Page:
In the United States, as of 2014, statistics tell us that we are around 50% less likely to become a victim of violent crime than we were in the early 1990s. It really doesn't feel like it, though--does it? I will give you my thoughts on this:
In the 1990s, violence was rampant (comparatively speaking), but we were only made aware of these violent occurrences if we read the newspaper or watched the evening news. Today, technology has the latest violent crime on your phone or PC within minutes, and in High Definition detail. The constant bombardment of gruesome events, although far less frequent by comparison, is much more prevalent. This leads to a higher anxiety associated with these events, and a more fearful existence overall.
Further exacerbating the problem is a very backwards trend in the self-defense community. The idea is this; The teacher or salesman screams from the rooftops raw statistics regarding your probability of encountering whatever he is selling the solution for. Photographs of the latest victim may be posted alongside the data. This causes an otherwise comfortable person to become slightly less comfortable (ie: fearful), and therefore more susceptible to a sales pitch. In an extreme case, I read an instructor's description of showing a confident, assertive woman a video of a woman being violently killed, watching the formerly confident woman shrink in fear, and then selling her a solution. This is outrageous.
The fear already exists, doesn't it? All of us (yes, me too) have a fear spot. Maybe more than one! This fear spot is associated with a "What if..." "What if this event or that event happens?!?" Very often, we push that "What if..." into the back of our mind and pretend it doesn't exist, but it is still there, stealing our serenity like a thief in the night.
An empowerment training model would present you with a method for processing your existing fear in a way that makes sense to you as an individual. First, you would be asked to identify what it is that you are fearful of. Once you actually nail down a scenario, then you look rationally at what you could, or would do in such a scenario. There are options for physical skills training (self-defense or martial arts), weapons (pepper spray, stun gun, or lethal weapons), communication countermeasures (panic buttons, personal alarms), and others.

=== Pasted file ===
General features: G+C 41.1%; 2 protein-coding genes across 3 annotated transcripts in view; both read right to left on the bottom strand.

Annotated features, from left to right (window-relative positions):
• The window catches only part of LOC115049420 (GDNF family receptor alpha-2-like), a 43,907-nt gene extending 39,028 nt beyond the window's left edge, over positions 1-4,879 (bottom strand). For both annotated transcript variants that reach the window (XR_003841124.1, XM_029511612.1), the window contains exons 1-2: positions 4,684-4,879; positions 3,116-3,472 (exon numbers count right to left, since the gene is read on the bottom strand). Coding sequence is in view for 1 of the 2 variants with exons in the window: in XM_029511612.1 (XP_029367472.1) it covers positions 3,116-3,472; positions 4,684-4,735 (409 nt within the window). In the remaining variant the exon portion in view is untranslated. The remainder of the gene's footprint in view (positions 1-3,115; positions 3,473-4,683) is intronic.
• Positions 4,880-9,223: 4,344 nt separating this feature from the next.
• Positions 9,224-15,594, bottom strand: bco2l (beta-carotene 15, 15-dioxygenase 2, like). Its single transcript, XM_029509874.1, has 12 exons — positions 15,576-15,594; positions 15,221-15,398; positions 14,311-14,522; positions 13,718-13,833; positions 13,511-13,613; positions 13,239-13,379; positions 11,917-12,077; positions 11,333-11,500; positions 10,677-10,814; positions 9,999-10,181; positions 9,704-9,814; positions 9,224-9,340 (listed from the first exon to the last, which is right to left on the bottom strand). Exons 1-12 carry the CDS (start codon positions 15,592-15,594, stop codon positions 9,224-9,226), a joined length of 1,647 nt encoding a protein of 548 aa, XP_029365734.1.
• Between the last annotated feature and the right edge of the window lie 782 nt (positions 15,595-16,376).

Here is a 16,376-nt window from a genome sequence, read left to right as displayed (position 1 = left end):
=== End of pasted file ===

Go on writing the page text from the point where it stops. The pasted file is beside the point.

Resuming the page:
Next, you would take the steps that create a solution for that scenario! This process could be as simple as a pepper spray class, or some role play with a stun gun...or as committed as martial arts lessons or firearm training. The point is--being able to think through a fearful scenario goes a long way toward developing a healthy, free attitude toward our sometimes chaotic world.
I treat self-defense and self-protection as a part of my daily routine, but I don't carry a firearm, nor do I live in fear of assault. I am relatively alert, I have pepper spray with me at all times (and am well trained in its use), and behave in a way that is unlikely to attract aggression. This works for me, and I use it consistently, regardless of my environment.
I encourage all of my students to start looking for the actual fear that does exist, and seek training or input if they are unable to clearly see sensible countermeasures.
All we really want in this world is happiness and success, right? How much time do you spend worrying? Using a healthy empowerment training method, you can largely take your fear of assault out of the picture, or reduce it to a healthy level.
Its all about living fearlessly!
I'm busy working on my blog posts. Watch this space!